Most people would be content for six months with a $100,000 salary and lying on an island in Australia’s Great Barrier Reef. With this job, you will only have to feed several hundred fish, clean the pool and check the mail. Other days may consist of trying out the latest spas or snorkeling through coral communities. Also offered with the position is a fully furnished three bedroom, two-bath house with no utilities to be paid. The only real duty is to regularly blog about the island with pictures and video posts.
Tourism Queensland is the sponsor of the latest public relations stunt to hit the Internet. The campaign was created in hopes that the increased attention would encourage travelers to vacation to the island. Measurable tourism numbers can not be seen until later years, but interest in the “Best Job in the World” may remind tourists where they can vacation next. The Internet was the best medium to gain attention but such a stunt may not be the best decision for all.
Publicity/PR stunts are “planned events made to gain exposure and get public’s attention”. A celebrity’s recent romantic rendezvous, a company’s product giveaway or outrageous leaks to generate excitement about a brand are all examples of PR stunts in the recent years.
So is a PR stunt really the best way to get the public’s attention?
No one has compiled a list of the best and worst publicity stunts. Each year brings new attention grabbers for the public to take in.
Some bloggers say Twitter is just a PR stunt for celebrities. Twitter has created followings from celebrities like Ellen DeGeneres, Dave Matthews and John Mayer. Current updates from celebs instantly alert followers of daily activities. Generating buzz and advertising upcoming performances, Twitter is another medium for celebrities to be talked about in the media.
Everything can go wrong, even the best laid plans. In the news lately, the Octomom has graced every entertainment blog and has seen her way on the 24-hour news channels. The public backlash has been one of disbelief and questioning of reproductive technology physicians. Perhaps she hoped to gain notoriety in the entertainment business, but bad news will stay with someone forever now thanks to the Internet.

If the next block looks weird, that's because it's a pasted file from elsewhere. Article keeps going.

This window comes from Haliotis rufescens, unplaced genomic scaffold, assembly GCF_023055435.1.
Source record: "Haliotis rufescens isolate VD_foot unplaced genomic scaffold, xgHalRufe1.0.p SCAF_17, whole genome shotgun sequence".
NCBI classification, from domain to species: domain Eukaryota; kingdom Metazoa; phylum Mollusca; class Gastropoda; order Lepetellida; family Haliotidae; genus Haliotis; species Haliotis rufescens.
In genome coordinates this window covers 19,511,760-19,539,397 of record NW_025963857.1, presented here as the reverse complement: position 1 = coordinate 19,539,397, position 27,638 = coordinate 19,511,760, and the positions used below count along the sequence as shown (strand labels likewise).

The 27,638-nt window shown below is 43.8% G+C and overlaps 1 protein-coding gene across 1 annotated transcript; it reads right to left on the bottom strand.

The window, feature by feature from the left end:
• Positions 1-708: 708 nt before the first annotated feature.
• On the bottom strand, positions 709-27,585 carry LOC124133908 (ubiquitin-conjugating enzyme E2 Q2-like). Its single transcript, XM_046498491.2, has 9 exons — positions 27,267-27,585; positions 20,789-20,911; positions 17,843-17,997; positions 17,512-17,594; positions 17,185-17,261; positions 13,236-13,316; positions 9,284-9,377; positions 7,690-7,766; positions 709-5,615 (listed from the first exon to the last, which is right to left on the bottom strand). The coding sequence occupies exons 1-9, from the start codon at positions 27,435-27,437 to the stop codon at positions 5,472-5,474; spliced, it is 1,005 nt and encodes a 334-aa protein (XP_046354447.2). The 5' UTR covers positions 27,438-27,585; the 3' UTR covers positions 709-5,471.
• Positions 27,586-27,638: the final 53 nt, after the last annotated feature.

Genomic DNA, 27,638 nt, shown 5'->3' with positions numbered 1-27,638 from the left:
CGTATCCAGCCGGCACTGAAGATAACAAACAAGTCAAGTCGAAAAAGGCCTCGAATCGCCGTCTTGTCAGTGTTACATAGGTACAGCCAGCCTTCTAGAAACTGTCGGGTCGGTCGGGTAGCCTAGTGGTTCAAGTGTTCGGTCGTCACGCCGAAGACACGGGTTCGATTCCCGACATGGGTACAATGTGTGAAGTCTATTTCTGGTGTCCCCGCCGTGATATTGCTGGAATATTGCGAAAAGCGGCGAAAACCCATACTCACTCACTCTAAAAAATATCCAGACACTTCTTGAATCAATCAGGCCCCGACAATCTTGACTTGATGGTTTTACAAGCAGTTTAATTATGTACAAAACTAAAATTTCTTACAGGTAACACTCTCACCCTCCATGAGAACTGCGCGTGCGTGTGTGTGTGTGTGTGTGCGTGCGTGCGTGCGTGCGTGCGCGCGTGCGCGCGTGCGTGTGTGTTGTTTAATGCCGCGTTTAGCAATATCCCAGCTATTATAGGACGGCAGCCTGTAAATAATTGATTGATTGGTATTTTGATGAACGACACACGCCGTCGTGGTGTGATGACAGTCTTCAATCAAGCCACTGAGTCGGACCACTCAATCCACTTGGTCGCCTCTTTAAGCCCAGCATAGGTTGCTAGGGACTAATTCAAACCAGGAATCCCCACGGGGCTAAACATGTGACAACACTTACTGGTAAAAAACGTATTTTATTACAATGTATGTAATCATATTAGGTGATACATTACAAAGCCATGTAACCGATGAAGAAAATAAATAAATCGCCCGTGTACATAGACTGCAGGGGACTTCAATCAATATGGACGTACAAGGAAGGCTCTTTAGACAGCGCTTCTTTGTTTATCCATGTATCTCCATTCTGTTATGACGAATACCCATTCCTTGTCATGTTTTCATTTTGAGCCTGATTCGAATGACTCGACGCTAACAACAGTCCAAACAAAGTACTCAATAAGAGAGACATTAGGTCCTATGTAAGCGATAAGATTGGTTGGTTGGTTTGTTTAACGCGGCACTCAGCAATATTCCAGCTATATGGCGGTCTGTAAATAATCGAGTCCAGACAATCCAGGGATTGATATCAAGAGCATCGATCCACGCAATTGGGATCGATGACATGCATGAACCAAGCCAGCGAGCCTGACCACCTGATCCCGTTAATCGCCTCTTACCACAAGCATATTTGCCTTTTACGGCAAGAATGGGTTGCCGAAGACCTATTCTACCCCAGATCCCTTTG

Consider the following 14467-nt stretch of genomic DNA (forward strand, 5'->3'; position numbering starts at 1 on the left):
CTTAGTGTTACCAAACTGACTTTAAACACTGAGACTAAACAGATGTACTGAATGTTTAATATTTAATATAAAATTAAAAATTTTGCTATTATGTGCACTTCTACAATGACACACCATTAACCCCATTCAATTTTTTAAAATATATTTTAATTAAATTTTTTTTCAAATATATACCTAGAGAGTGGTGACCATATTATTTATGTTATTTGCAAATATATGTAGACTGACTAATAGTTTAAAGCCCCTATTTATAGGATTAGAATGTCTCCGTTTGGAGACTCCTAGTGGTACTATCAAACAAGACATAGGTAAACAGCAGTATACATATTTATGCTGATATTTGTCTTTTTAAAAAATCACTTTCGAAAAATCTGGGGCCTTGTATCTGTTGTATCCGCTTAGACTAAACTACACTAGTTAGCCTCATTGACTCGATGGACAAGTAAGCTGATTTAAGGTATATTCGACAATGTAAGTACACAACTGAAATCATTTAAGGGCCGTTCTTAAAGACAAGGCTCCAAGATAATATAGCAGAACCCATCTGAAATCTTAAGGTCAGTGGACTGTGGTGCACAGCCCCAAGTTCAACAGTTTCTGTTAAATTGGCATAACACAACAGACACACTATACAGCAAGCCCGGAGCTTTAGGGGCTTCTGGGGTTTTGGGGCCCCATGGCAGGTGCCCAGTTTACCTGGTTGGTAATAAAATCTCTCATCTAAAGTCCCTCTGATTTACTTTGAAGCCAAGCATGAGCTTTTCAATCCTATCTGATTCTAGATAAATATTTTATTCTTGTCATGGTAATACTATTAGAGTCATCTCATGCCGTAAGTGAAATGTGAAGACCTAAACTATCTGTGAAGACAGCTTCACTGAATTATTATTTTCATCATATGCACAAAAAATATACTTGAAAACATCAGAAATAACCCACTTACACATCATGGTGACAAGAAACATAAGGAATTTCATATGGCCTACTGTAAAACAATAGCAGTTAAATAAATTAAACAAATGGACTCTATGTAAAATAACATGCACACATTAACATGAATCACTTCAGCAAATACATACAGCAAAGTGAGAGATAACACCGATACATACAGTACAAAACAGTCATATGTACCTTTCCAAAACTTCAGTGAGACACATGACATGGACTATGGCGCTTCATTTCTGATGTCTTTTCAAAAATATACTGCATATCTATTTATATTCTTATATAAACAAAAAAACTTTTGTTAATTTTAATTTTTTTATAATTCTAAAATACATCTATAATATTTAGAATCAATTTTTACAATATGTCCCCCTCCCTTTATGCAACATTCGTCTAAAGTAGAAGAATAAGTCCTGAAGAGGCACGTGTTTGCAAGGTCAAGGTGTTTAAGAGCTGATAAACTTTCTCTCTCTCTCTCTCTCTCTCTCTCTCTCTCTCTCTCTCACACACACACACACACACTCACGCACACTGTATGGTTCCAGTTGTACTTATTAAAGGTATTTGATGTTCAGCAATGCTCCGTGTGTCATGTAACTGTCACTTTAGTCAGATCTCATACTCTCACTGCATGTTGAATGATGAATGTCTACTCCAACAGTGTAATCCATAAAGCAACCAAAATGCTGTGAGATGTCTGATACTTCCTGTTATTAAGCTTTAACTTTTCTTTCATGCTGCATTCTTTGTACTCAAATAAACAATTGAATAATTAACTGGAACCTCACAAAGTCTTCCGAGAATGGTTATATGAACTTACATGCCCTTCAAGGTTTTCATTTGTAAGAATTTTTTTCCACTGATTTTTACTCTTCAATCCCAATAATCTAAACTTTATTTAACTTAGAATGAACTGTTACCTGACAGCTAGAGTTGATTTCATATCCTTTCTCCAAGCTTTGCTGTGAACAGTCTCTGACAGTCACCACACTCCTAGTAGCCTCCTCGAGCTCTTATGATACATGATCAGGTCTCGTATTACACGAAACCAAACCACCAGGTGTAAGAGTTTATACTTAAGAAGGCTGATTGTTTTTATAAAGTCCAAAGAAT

Another recent PR stunt that may have not been one of the best thought-out plans was the Denny’s Grand Slam breakfast on Feb. 3, 2009. Anyone could get a free grand slam breakfast from 6 a.m. to 2 p.m. The only catch . . . lines were an average of three hours long. Denny’s spent millions in advertising during the Super Bowl and the following days, along with several millions more of free food across the country. Denny’s hoped this PR stunt would generate increased business, but their plan did not work that well. People will still eat at Waffle House and IHOP, as one free breakfast won’t change a devoted customer’s mind.
Some public relations practitioners have debated whether or not PR stunts are a good way to build relationships with target publics. PR stunts generate attention to the sponsoring organization but that soon dies with time. The public may look further into the company’s products or goals, but most of the time, stunts will not garner lasting attention.
If a PR stunt is in your organization’s future, there are a few things to help ensure success as quoted by a PRWeek article:
- Think about how the event will reflect on the brand identity and the message it will send to consumers.
- Create fun and engaging visuals for the media that will look good on camera.
- Make sure you give the media a very clear idea of what those visuals will be in advance of the event.
- Let bad timing steal coverage. Make sure you check for conflicting news stories.
- Aim for publicity for publicity’s sake. Be certain your event is appropriate for the client’s product or service.
- Don’t underestimate the problems that can occur. Being prepared for the worst-case scenario is essential.
Movie production companies, restaurants and tourism boards all implement PR stunts to get people talking, but PR stunts can put your organization in the worst hall of fame. The best advice . . . think twice.